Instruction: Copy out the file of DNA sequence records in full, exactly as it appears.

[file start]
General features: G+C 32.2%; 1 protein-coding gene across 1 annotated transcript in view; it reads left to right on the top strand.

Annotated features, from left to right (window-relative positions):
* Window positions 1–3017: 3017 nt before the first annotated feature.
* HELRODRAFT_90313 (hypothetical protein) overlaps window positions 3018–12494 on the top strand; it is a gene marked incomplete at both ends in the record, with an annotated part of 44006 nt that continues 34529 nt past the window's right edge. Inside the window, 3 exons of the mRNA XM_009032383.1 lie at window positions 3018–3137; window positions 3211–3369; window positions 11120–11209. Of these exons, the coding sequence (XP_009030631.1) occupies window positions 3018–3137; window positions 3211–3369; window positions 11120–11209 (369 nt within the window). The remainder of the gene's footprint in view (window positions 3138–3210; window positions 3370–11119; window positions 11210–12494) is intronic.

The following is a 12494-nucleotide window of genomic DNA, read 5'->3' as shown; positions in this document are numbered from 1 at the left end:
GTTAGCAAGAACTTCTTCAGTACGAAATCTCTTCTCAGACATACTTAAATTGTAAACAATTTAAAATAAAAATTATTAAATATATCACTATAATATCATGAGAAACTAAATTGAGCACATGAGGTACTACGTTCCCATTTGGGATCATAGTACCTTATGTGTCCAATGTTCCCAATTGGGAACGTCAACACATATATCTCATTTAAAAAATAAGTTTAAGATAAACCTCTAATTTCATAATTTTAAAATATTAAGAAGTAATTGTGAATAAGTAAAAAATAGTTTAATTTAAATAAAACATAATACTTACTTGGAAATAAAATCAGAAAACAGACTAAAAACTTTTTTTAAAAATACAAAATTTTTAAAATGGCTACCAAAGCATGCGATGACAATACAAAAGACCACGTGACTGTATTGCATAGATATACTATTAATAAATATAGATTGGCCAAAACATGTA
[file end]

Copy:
General features: G+C 32.2%; 1 protein-coding gene across 1 annotated transcript in view; it reads left to right on the top strand.

Annotated features, from left to right (window-relative positions):
* Window positions 1–3017: 3017 nt before the first annotated feature.
* HELRODRAFT_90313 (hypothetical protein) overlaps window positions 3018–12494 on the top strand; it is a gene marked incomplete at both ends in the record, with an annotated part of 44006 nt that continues 34529 nt past the window's right edge. Inside the window, 3 exons of the mRNA XM_009032383.1 lie at window positions 3018–3137; window positions 3211–3369; window positions 11120–11209. Of these exons, the coding sequence (XP_009030631.1) occupies window positions 3018–3137; window positions 3211–3369; window positions 11120–11209 (369 nt within the window). The remainder of the gene's footprint in view (window positions 3138–3210; window positions 3370–11119; window positions 11210–12494) is intronic.

The following is a 12494-nucleotide window of genomic DNA, read 5'->3' as shown; positions in this document are numbered from 1 at the left end:
GTTAGCAAGAACTTCTTCAGTACGAAATCTCTTCTCAGACATACTTAAATTGTAAACAATTTAAAATAAAAATTATTAAATATATCACTATAATATCATGAGAAACTAAATTGAGCACATGAGGTACTACGTTCCCATTTGGGATCATAGTACCTTATGTGTCCAATGTTCCCAATTGGGAACGTCAACACATATATCTCATTTAAAAAATAAGTTTAAGATAAACCTCTAATTTCATAATTTTAAAATATTAAGAAGTAATTGTGAATAAGTAAAAAATAGTTTAATTTAAATAAAACATAATACTTACTTGGAAATAAAATCAGAAAACAGACTAAAAACTTTTTTTAAAAATACAAAATTTTTAAAATGGCTACCAAAGCATGCGATGACAATACAAAAGACCACGTGACTGTATTGCATAGATATACTATTAATAAATATAGATTGGCCAAAACATGTA